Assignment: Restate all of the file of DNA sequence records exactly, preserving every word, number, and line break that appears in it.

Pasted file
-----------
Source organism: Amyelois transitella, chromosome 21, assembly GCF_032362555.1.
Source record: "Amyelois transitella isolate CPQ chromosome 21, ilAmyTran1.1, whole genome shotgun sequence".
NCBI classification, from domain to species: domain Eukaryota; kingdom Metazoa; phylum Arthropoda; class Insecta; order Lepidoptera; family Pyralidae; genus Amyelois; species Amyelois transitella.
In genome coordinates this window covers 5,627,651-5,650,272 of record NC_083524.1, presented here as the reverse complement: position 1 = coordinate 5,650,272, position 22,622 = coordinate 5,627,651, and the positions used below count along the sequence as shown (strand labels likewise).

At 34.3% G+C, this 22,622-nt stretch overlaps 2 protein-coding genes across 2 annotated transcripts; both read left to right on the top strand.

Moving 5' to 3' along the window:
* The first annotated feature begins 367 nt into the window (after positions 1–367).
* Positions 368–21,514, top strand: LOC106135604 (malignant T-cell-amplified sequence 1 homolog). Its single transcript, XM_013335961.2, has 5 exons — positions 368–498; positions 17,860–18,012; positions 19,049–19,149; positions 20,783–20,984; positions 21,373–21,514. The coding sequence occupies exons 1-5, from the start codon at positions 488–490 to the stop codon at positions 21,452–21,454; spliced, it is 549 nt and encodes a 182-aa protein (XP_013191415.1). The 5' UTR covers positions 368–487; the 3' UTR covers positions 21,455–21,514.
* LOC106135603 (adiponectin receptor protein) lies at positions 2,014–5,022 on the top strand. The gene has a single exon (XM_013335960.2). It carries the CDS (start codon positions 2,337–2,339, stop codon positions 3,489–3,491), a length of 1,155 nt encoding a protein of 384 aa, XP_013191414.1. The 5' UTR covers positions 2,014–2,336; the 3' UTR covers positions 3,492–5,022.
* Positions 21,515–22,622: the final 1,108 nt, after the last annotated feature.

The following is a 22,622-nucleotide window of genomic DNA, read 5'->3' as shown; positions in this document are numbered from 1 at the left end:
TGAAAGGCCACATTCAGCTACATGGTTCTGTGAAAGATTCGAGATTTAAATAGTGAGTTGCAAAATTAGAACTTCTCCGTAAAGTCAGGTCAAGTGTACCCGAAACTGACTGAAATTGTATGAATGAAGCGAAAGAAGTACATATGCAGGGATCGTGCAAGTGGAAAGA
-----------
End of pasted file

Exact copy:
Source organism: Amyelois transitella, chromosome 21, assembly GCF_032362555.1.
Source record: "Amyelois transitella isolate CPQ chromosome 21, ilAmyTran1.1, whole genome shotgun sequence".
NCBI classification, from domain to species: domain Eukaryota; kingdom Metazoa; phylum Arthropoda; class Insecta; order Lepidoptera; family Pyralidae; genus Amyelois; species Amyelois transitella.
In genome coordinates this window covers 5,627,651-5,650,272 of record NC_083524.1, presented here as the reverse complement: position 1 = coordinate 5,650,272, position 22,622 = coordinate 5,627,651, and the positions used below count along the sequence as shown (strand labels likewise).

At 34.3% G+C, this 22,622-nt stretch overlaps 2 protein-coding genes across 2 annotated transcripts; both read left to right on the top strand.

Moving 5' to 3' along the window:
* The first annotated feature begins 367 nt into the window (after positions 1–367).
* Positions 368–21,514, top strand: LOC106135604 (malignant T-cell-amplified sequence 1 homolog). Its single transcript, XM_013335961.2, has 5 exons — positions 368–498; positions 17,860–18,012; positions 19,049–19,149; positions 20,783–20,984; positions 21,373–21,514. The coding sequence occupies exons 1-5, from the start codon at positions 488–490 to the stop codon at positions 21,452–21,454; spliced, it is 549 nt and encodes a 182-aa protein (XP_013191415.1). The 5' UTR covers positions 368–487; the 3' UTR covers positions 21,455–21,514.
* LOC106135603 (adiponectin receptor protein) lies at positions 2,014–5,022 on the top strand. The gene has a single exon (XM_013335960.2). It carries the CDS (start codon positions 2,337–2,339, stop codon positions 3,489–3,491), a length of 1,155 nt encoding a protein of 384 aa, XP_013191414.1. The 5' UTR covers positions 2,014–2,336; the 3' UTR covers positions 3,492–5,022.
* Positions 21,515–22,622: the final 1,108 nt, after the last annotated feature.

The following is a 22,622-nucleotide window of genomic DNA, read 5'->3' as shown; positions in this document are numbered from 1 at the left end:
TGAAAGGCCACATTCAGCTACATGGTTCTGTGAAAGATTCGAGATTTAAATAGTGAGTTGCAAAATTAGAACTTCTCCGTAAAGTCAGGTCAAGTGTACCCGAAACTGACTGAAATTGTATGAATGAAGCGAAAGAAGTACATATGCAGGGATCGTGCAAGTGGAAAGA